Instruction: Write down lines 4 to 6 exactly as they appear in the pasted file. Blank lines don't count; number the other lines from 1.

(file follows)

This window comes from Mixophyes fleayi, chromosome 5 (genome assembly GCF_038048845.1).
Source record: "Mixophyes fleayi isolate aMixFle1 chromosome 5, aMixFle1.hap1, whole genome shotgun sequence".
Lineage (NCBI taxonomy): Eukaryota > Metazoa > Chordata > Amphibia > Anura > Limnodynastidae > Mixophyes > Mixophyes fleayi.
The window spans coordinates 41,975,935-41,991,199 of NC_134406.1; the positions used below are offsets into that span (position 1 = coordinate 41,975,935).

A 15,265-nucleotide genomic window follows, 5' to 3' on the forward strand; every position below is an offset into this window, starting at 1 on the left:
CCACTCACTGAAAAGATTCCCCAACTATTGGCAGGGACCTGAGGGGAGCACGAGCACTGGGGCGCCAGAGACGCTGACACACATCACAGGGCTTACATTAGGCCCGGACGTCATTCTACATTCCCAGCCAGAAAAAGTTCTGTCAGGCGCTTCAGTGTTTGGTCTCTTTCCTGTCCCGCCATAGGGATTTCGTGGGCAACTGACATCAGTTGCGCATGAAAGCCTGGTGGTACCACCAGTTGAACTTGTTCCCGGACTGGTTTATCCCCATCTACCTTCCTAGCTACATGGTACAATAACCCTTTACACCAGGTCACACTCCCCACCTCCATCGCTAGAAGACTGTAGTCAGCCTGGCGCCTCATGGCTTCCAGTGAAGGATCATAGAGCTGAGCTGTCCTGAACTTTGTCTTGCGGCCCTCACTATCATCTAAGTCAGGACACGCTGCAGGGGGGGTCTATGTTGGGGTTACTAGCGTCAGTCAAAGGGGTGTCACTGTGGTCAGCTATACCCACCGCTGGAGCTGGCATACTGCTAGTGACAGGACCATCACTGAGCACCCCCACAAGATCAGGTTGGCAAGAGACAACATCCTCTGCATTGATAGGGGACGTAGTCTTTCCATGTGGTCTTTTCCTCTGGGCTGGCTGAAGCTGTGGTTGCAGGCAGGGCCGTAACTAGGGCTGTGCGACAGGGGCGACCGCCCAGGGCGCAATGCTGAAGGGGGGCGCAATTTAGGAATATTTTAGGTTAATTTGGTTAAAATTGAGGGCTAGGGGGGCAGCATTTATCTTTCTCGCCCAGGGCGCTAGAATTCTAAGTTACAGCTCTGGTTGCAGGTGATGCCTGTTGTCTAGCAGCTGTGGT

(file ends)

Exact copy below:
The window spans coordinates 41,975,935-41,991,199 of NC_134406.1; the positions used below are offsets into that span (position 1 = coordinate 41,975,935).

A 15,265-nucleotide genomic window follows, 5' to 3' on the forward strand; every position below is an offset into this window, starting at 1 on the left:
CCACTCACTGAAAAGATTCCCCAACTATTGGCAGGGACCTGAGGGGAGCACGAGCACTGGGGCGCCAGAGACGCTGACACACATCACAGGGCTTACATTAGGCCCGGACGTCATTCTACATTCCCAGCCAGAAAAAGTTCTGTCAGGCGCTTCAGTGTTTGGTCTCTTTCCTGTCCCGCCATAGGGATTTCGTGGGCAACTGACATCAGTTGCGCATGAAAGCCTGGTGGTACCACCAGTTGAACTTGTTCCCGGACTGGTTTATCCCCATCTACCTTCCTAGCTACATGGTACAATAACCCTTTACACCAGGTCACACTCCCCACCTCCATCGCTAGAAGACTGTAGTCAGCCTGGCGCCTCATGGCTTCCAGTGAAGGATCATAGAGCTGAGCTGTCCTGAACTTTGTCTTGCGGCCCTCACTATCATCTAAGTCAGGACACGCTGCAGGGGGGGTCTATGTTGGGGTTACTAGCGTCAGTCAAAGGGGTGTCACTGTGGTCAGCTATACCCACCGCTGGAGCTGGCATACTGCTAGTGACAGGACCATCACTGAGCACCCCCACAAGATCAGGTTGGCAAGAGACAACATCCTCTGCATTGATAGGGGACGTAGTCTTTCCATGTGGTCTTTTCCTCTGGGCTGGCTGAAGCTGTGGTTGCAGGCAGGGCCGTAACTAGGGCTGTGCGACAGGGGCGACCGCCCAGGGCGCAATGCTGAAGGGGGGCGCAATTTAGGAATATTTTAGGTTAATTTGGTTAAAATTGAGGGCTAGGGGGGCAGCATTTATCTTTCTCGCCCAGGGCGCTAGAATTCTAAGTTACAGCTCTGGTTGCAGGTGATGCCTGTTGTCTAGCAGCTGTGGT